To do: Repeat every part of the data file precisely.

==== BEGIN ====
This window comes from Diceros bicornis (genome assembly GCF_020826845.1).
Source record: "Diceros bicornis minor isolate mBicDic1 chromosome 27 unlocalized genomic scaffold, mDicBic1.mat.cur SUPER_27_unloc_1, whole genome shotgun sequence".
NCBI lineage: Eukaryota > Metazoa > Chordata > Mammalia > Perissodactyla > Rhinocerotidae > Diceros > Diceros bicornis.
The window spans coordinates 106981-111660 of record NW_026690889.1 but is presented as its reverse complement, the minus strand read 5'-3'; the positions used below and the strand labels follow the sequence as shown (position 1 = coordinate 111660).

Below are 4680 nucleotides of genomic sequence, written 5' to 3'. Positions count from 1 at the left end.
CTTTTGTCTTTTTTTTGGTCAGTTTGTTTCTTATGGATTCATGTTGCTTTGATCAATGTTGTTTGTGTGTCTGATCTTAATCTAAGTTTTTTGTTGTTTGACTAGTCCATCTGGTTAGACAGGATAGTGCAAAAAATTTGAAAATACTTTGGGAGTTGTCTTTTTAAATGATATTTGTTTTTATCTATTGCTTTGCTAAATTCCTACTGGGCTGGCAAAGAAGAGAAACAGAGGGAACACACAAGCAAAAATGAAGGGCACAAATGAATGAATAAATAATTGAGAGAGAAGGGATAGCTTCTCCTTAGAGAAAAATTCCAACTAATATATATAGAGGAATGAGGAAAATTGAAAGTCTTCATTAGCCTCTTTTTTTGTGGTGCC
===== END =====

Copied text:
This window comes from Diceros bicornis (genome assembly GCF_020826845.1).
Source record: "Diceros bicornis minor isolate mBicDic1 chromosome 27 unlocalized genomic scaffold, mDicBic1.mat.cur SUPER_27_unloc_1, whole genome shotgun sequence".
NCBI lineage: Eukaryota > Metazoa > Chordata > Mammalia > Perissodactyla > Rhinocerotidae > Diceros > Diceros bicornis.
The window spans coordinates 106981-111660 of record NW_026690889.1 but is presented as its reverse complement, the minus strand read 5'-3'; the positions used below and the strand labels follow the sequence as shown (position 1 = coordinate 111660).

Below are 4680 nucleotides of genomic sequence, written 5' to 3'. Positions count from 1 at the left end.
CTTTTGTCTTTTTTTTGGTCAGTTTGTTTCTTATGGATTCATGTTGCTTTGATCAATGTTGTTTGTGTGTCTGATCTTAATCTAAGTTTTTTGTTGTTTGACTAGTCCATCTGGTTAGACAGGATAGTGCAAAAAATTTGAAAATACTTTGGGAGTTGTCTTTTTAAATGATATTTGTTTTTATCTATTGCTTTGCTAAATTCCTACTGGGCTGGCAAAGAAGAGAAACAGAGGGAACACACAAGCAAAAATGAAGGGCACAAATGAATGAATAAATAATTGAGAGAGAAGGGATAGCTTCTCCTTAGAGAAAAATTCCAACTAATATATATAGAGGAATGAGGAAAATTGAAAGTCTTCATTAGCCTCTTTTTTTGTGGTGCC